A Case Study of a Successful Matrix Acid Stimulation Treatment In Horizontal Wells Using a New Diversion Surfactant in Saudi Arabia
- Shaizad Chatriwala (Saudi Aramco) | Kay E. Cawiezel (BJ Services Company) | Hisham A. Nasr-El-Din (Saudi Aramco) | Yousef Ahmed Al-Rufaie (Saudi Aramco) | Yeyha Al-Tameimi (BJ Services Company)
- Document ID
- Society of Petroleum Engineers
- SPE Middle East Oil and Gas Show and Conference, 12-15 March, Kingdom of Bahrain
- Publication Date
- Document Type
- Conference Paper
- 2005. Society of Petroleum Engineers
- 1.10 Drilling Equipment, 4.1.2 Separation and Treating, 5.8.7 Carbonate Reservoir, 1.6.9 Coring, Fishing, 2.7.1 Completion Fluids, 1.8 Formation Damage, 2.5.2 Fracturing Materials (Fluids, Proppant), 1.6 Drilling Operations, 4.2.3 Materials and Corrosion, 3.2.4 Acidising
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Matrix acidizing of horizontal and multi-lateral wells is a challenging taskfor several reasons. First, oil reservoirs are heterogonous in nature and thepresence of high permeability streaks is common. Proper diversion technique isalways required to better distribute the injected acid across the target zone.Secondly, stimulation of horizontal wells requires injection of large volumesof acids. This will require using an effective corrosion inhibitor package thatcan protect down hole tubulars and coiled tubing, especially in sourenvironments. Thirdly, recovering large volumes of spent acid is a concern,especially in tight formations. Acid treatments should be designed to addressthese issues in a cost effective way.
Currently, there are a limited number of chemicals that can divert the acidinto the formation. This paper introduces a new viscoelastic surfactant whichwas used to form stable foam during matrix stimulation of a seawater injector.The length of the target zone was 1,500 ft, and the average permeability of thecarbonate was 700 mD. A 1.75-inch coiled tubing was used to better distributethe acid in the open hole section (6.125-inch in diameter).
As with previous viscoelastic surfactant systems, the surfactant moleculesform structures in solution in the presence of salts. These structures enhancethe viscosity of solution significantly and can be broken by dilution withinjection water or by adding mutual solvent (3-5 vol%) to thepreflush/postflush stages.
Unlike previous viscoelastic surfactant-based systems, the new surfactantbuilds viscosity faster and its gel breaks down in a shorter period oftime.
This paper examines the results of extensive lab testing that led to thedevelopment of this improved self diverting system. It will also give detailsof the first field application of this system. Following the acid treatment,the well injection rate improved by five folds, from 16,000 to 80,000 BPD.Benefits and improvements introduced by the new diversion technique will bediscussed in detail.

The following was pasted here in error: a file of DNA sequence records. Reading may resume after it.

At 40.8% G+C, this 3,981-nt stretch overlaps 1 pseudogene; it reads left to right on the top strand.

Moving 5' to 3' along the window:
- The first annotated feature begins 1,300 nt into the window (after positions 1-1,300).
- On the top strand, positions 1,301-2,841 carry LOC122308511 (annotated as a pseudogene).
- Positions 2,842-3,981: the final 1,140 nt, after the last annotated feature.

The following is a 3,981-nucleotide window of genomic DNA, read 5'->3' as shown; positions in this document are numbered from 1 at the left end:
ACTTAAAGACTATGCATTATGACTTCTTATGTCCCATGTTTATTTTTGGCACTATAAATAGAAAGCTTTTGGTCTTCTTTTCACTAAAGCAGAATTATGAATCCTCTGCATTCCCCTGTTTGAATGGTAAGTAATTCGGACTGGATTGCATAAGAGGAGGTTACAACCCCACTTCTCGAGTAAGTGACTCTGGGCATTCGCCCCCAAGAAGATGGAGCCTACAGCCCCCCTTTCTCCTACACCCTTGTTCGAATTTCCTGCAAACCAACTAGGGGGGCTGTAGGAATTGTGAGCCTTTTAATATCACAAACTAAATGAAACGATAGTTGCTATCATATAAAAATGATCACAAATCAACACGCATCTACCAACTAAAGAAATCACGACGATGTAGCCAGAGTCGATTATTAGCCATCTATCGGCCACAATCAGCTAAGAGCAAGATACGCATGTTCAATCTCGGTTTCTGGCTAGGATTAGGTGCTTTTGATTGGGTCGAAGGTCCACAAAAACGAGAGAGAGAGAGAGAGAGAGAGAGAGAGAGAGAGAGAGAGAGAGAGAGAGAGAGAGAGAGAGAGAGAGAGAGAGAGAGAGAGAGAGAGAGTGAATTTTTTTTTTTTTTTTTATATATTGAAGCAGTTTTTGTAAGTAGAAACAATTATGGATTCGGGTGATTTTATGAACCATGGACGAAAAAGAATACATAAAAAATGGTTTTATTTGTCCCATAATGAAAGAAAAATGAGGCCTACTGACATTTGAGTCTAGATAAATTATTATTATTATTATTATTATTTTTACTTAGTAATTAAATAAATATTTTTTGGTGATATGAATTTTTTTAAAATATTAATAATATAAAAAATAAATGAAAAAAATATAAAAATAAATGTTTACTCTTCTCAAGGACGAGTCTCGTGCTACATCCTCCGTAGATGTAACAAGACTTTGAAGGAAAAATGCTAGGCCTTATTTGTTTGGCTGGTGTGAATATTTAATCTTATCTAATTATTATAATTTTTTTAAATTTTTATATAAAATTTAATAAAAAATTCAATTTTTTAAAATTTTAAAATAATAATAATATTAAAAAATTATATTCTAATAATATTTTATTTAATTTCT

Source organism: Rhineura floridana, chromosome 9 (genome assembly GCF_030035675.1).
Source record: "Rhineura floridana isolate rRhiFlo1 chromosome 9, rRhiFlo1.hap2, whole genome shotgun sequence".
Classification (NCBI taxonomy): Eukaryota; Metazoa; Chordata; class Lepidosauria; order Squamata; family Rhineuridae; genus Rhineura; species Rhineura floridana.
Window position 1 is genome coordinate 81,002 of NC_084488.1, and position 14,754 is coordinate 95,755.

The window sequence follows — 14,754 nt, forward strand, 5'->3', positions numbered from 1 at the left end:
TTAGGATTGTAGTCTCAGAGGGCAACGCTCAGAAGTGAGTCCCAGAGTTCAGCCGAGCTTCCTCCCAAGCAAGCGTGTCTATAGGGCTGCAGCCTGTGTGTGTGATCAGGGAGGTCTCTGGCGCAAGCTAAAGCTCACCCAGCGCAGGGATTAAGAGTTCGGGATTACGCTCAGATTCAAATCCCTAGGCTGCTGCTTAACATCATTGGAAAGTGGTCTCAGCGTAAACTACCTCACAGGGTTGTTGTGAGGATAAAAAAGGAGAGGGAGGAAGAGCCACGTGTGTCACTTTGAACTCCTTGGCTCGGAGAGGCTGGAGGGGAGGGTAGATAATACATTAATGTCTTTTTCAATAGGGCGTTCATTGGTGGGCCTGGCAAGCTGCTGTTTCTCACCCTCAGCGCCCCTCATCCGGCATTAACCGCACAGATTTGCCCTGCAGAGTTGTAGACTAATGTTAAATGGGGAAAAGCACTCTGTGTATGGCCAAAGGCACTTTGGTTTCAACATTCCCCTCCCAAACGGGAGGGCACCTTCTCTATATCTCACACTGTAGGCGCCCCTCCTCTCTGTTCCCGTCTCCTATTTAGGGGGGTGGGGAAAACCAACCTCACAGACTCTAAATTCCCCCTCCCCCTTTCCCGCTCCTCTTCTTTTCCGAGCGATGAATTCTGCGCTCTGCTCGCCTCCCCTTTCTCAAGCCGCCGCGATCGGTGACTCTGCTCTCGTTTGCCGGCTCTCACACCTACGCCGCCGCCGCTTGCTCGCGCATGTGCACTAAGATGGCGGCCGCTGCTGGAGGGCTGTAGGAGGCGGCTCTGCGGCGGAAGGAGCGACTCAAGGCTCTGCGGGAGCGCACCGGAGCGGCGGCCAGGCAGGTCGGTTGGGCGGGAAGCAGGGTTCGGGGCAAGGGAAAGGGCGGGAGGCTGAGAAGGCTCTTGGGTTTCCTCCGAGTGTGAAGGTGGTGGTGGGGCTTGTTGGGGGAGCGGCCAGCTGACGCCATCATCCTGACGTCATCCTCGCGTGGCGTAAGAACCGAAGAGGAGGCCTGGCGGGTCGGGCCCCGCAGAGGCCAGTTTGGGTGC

Effective diversion is the key for the success of carbonate matrixstimulation treatments, especially for long horizontal wells. Conventionalstimulation treatments include stages of regular acid with suitable divertersincluding: foam,[1,2] gelled and in-situ gelled acids.[3-5] However, severalconcerns were raised regarding the use of polymer-based fluids in matrixacidizing treatmentst.[6,7] To overcome some of the problems encountered withpolymer-based fluids, viscoelastic surfactant-based acid systems have beensuccessfully used over the last few years.[8-14]
Simple inorganic salts cause the molecules of viscoelastic surfactants toform long worm-like or rod like micelles. Entanglement of these micellesgenerate a 3-D structure in solution which increases the viscosity of thesolution. The resulting high viscosity creates temporary plugging of highpermeability streaks within the matrix, forcing the treating fluids intountreated zones. The viscosity breaks down when hydrocarbons contact the fluidduring flow-back. For injectors a mutual solvent solution is pumped to breakdown the viscosity of the surfactant gel.
The objectives of this work are to: (1) Examine the properties of variousbrines, foams and spent acids that were prepared using a new class ofviscoelastic surfactants, (2) Investigate the stability the diversion abilityof the new surfactant system, and (3) Use the new surfactant to restore theinjectivity of a seawater injector in a carbonate reservoir.
Viscosity of the New Surfactant in Heavy Brines Procedure
The high-density brine fluids were prepared by adding the surfactant tocalcium chloride and calcium chloride/calcium bromide high-density brines. Thesurfactant was mixed into the brine using a standard Servodyne mixer with ahighefficiency paddle mixing at 500 rpm. The brine was heated to 130°F toaccelerate mixing of the surfactant into the brine and to remove small airbubbles.
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